the wake of recent mass shootings, President Joe Biden managed to
avoid being blown over by a gentle breeze in the White House Rose
Garden to announce several marginal executive actions on gun control
that were met with tepid applause from the left and bulging forehead
veins on the right.
My intention here is not to wade into the brain-eating-amoeba-infested
waters of the gun control debate, but, instead, share a few anecdotes
related to my own embarrassing history with the second amendment.
My earliest memorable encounter with a "firearm" was in the 1970's
when I was creeping around in the backyard hunting birds and squirrels
with my Daisy BB rifle-while strategically camouflaging myself in
a pair of Sears Toughskins jeans and a Muppet Show t-shirt. The soil
of the surrounding area is still contaminated by the thousands of
BBs from my missed shots, but I did occasionally hit my mark and bring
down a specimen of the fierce and deadly East Texas house sparrow.
I may or may not have cried every time I killed one.
Speaking of hitting my mark, as a kid with crooked, Coke bottle glasses,
I wasn't exactly the Doc Holliday of pre-pubescent dweebs-more like
a myopic Barney Fife. However, I did experience one surprising victory
in the world of sharpshooting when my dad took me to a local hardware
store that was holding an annual turkey shoot for youngsters. I remember
being a little disappointed that there were no actual turkeys there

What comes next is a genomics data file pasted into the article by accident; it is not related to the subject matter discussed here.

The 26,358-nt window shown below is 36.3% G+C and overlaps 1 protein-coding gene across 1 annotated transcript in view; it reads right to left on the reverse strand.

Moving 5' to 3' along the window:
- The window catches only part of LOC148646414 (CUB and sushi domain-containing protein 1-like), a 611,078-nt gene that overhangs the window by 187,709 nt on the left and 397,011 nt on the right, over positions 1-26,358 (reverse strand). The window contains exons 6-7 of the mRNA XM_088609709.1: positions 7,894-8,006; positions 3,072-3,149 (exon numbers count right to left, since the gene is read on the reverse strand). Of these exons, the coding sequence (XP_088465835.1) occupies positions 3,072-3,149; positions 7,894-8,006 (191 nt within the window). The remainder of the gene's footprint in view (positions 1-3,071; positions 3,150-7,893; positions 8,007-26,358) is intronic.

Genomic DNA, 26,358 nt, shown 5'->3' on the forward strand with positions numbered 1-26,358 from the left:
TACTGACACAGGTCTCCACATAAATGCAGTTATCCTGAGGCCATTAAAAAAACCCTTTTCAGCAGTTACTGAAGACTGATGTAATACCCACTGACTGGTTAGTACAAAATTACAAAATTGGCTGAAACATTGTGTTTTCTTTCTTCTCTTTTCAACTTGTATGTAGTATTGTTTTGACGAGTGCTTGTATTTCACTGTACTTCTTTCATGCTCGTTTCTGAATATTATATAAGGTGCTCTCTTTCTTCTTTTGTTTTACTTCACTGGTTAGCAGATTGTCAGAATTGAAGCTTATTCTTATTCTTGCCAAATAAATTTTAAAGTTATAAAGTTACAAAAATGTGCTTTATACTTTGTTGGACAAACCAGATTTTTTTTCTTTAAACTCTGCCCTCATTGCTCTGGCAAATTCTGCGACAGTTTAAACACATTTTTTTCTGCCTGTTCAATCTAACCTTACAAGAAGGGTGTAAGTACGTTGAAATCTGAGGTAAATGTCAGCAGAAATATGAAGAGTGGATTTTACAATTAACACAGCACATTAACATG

to shoot (or pet), but I did somehow hit a paper target with the accuracy
required to take home some Grade A frozen poultry. (I'm pretty sure
I sneezed when I pulled the trigger.)
My feelings of triumph were cut short, however, when I confidently
challenged my big brother to a backyard BB-gun duel. (What could possibly
go wrong?) After we positioned ourselves behind a couple of small
bales of hay, the contest lasted for exactly five seconds and consisted
of one volley from my crack-shot brother that landed dead center on
my partially exposed right love handle. My wails of anguish were only
slightly eclipsed by my brother's repeated desperate pleas that I
"Don't tell Mom!" Despite his appeals and my own fear of punishment,
I did bravely confess the incident to our parents-shortly after I
I didn't have many experiences with firearms during my teen years,
other than my parents (and my girlfriends' parents) fantasizing about
putting me out of their misery. But when I began dating my wife, my
future father-in-law introduced me to the wonderful world of sitting
out in the woods at dawn and trying to avoid ticks otherwise
known as deer hunting. It only took two outings of sleeping in a rickety
aluminum lawn chair and being driven out into the wilderness on a
four-wheeler at 5 AM to be left for dead for me to prove that I just
wasn't hunting (or fishing, or camping . . .) material, and that he'd
have to find some other way to get rid of me.
Today, I possess two firearms, a .38 Special and a .22 rifle, both
on loan from my dad out of pity, I think. And I only get them
out to brandish around my teenage daughters' boyfriends, who usually
ask why they're so dusty. I should probably take the guns down to
the firing range and see whether they still work if I can figure
out how to get the safety off.
Who knows where the American gun control debate will take us in the
next few years? I tend to think that gun violence is as much a matter
of the heart and soul as it is a matter of the law, but what do I
know? For now, I'll stick to watching "Tombstone" and reruns of "The
Andy Griffith Show."